The figure below illustrates WeatherRisk’s environment in AWS:

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Since WeatherRisk migrated to AWS, the company has achieved its primary goal. “We are much more flexible as a business with the help of AWS,” comments Marvin. “We are also more innovative because we develop new services much faster, and have reduced development times by at least 50 percent.”

Besides improved flexibility, WeatherRisk has significantly reduced the costs of its IT operation and it is more economical to use AWS than procure, power, and manage an on-premises solution. “I estimate that we have reduced our IT costs by 40 percent by switching our data center to AWS,” says Marvin.

The advantages of an all-in AWS solution for WeatherRisk go beyond cost savings, though. Marvin identifies the sizeable improvements in IT performance which in turn are helping WeatherRisk deliver better services while encouraging the organization to build new solutions and develop new markets. The company can now store data for at least 10 years, giving it more historical data on which to create its forecasts. What’s more, Marvin describes how much easier it is to download meteorological data from key sources and begin processing the information once it arrives. “We can download files from our meteorological data source in the U.S in no more than 20 seconds. Plus, with parallel downloads in AWS, we can download everything in a couple of minutes. Before, it could take us three days to download this amount of data to our data center,” says Marvin.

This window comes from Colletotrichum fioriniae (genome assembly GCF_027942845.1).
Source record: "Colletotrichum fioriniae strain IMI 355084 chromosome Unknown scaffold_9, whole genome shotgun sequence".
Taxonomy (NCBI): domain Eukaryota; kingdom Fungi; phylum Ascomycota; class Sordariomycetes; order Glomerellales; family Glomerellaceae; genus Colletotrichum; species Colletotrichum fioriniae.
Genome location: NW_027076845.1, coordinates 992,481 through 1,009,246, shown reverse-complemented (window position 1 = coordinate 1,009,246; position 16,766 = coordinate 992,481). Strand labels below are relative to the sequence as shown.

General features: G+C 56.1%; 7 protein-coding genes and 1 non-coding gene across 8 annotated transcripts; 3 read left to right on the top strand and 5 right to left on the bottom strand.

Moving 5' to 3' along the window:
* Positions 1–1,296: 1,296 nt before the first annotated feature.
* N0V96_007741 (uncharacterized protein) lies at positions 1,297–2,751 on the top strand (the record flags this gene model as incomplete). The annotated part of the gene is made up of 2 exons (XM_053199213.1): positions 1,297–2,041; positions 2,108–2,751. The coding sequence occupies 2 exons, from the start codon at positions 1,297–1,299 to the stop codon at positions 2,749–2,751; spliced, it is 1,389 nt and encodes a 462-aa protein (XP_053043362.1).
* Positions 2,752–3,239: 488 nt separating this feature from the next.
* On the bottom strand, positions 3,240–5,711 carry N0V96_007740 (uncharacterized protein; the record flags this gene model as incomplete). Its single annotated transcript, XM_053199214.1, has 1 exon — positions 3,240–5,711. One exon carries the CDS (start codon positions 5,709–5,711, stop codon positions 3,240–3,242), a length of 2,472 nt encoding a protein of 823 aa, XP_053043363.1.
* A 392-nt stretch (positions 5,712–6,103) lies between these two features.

Furthermore, WeatherRisk can also process data from its Japanese satellite source significantly quicker. “In the past, it could take us 15 minutes to generate a satellite image using our on-premises infrastructure, but we can now generate the same image in 15 seconds with AWS,” says Marvin.

Looking ahead, WeatherRisk will use AWS as it integrates new data sources into its forecasts. These sources will invariably be from sensors embedded in everyday objects and connected to the internet. WeatherRisk will use the scalability of AWS to cope with the increased data loads, and the availability of AWS infrastructures worldwide to deliver its enhanced forecasts to customers in new markets. “We are ready for the future of weather forecasting and can bring our products and services to a much wider audience using AWS,” says Marvin.

CKmates

  • An Advanced Partner of the AWS Partner Network (APN). CKmates specialize in developing LAMP / LAPP, and participate in the customer's network business at every stages.
  • For more information about how CKmates can help your company build and manage your AWS environment, see CKmates’ listing in the AWS Partner Directory.  

To learn more about how AWS can help your big data needs, visit our Big Data details page: https://aws.amazon.com/big-data/.